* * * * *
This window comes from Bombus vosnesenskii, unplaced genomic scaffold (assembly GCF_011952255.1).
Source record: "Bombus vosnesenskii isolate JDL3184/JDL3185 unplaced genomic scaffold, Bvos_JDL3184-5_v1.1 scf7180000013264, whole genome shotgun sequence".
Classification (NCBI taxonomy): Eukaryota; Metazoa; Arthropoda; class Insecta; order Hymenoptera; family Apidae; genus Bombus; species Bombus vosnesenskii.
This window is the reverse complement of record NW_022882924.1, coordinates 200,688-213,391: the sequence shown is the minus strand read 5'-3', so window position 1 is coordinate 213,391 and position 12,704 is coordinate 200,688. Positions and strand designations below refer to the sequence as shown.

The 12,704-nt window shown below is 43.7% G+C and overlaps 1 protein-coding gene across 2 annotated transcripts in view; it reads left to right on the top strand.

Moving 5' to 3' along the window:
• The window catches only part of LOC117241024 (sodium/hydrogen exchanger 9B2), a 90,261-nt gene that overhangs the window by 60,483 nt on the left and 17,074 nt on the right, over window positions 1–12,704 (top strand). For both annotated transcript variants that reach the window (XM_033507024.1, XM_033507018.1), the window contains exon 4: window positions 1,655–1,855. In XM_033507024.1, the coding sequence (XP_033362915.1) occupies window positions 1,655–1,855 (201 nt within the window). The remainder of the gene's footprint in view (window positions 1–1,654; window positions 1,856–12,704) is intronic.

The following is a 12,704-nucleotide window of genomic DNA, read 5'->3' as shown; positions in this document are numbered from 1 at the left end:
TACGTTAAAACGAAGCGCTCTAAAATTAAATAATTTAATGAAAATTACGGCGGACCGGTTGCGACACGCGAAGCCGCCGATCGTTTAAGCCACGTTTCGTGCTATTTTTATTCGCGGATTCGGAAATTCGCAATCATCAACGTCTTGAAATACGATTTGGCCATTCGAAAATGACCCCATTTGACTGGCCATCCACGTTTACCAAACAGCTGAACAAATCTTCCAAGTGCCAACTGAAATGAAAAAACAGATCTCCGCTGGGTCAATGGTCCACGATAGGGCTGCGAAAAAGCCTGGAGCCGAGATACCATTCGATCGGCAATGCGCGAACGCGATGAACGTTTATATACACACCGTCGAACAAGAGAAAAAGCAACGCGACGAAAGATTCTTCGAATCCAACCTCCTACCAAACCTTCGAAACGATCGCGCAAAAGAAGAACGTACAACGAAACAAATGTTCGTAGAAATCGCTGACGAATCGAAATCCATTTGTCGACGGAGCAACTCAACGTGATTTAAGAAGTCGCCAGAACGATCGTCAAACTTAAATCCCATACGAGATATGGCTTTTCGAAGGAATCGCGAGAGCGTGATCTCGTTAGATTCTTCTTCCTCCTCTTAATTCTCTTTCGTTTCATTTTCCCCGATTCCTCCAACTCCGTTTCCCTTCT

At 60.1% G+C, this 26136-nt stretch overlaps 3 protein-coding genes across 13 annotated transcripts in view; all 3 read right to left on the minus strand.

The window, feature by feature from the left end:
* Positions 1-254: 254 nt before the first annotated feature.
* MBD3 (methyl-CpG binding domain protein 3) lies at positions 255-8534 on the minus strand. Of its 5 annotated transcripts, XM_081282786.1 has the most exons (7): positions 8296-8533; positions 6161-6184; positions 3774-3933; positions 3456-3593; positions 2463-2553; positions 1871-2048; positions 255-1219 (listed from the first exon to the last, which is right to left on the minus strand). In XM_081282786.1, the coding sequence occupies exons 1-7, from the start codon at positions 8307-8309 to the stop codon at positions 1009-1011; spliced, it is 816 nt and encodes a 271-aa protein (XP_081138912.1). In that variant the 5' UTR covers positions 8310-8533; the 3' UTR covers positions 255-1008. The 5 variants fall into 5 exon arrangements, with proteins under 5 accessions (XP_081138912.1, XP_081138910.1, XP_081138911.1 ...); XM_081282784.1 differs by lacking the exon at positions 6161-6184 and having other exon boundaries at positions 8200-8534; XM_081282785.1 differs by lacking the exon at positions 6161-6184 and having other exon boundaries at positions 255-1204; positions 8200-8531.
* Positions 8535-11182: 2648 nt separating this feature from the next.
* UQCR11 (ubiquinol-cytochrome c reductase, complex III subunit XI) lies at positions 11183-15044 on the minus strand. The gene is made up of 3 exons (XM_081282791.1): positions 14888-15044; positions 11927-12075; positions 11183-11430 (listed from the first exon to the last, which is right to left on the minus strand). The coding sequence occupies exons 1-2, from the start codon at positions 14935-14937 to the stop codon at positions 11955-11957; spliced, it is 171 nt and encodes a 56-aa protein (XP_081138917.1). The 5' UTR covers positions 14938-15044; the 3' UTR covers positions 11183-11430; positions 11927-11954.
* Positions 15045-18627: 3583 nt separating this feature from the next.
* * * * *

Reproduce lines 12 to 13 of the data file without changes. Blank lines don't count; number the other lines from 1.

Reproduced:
* Positions 1-254: 254 nt before the first annotated feature.
* MBD3 (methyl-CpG binding domain protein 3) lies at positions 255-8534 on the minus strand. Of its 5 annotated transcripts, XM_081282786.1 has the most exons (7): positions 8296-8533; positions 6161-6184; positions 3774-3933; positions 3456-3593; positions 2463-2553; positions 1871-2048; positions 255-1219 (listed from the first exon to the last, which is right to left on the minus strand). In XM_081282786.1, the coding sequence occupies exons 1-7, from the start codon at positions 8307-8309 to the stop codon at positions 1009-1011; spliced, it is 816 nt and encodes a 271-aa protein (XP_081138912.1). In that variant the 5' UTR covers positions 8310-8533; the 3' UTR covers positions 255-1008. The 5 variants fall into 5 exon arrangements, with proteins under 5 accessions (XP_081138912.1, XP_081138910.1, XP_081138911.1 ...); XM_081282784.1 differs by lacking the exon at positions 6161-6184 and having other exon boundaries at positions 8200-8534; XM_081282785.1 differs by lacking the exon at positions 6161-6184 and having other exon boundaries at positions 255-1204; positions 8200-8531.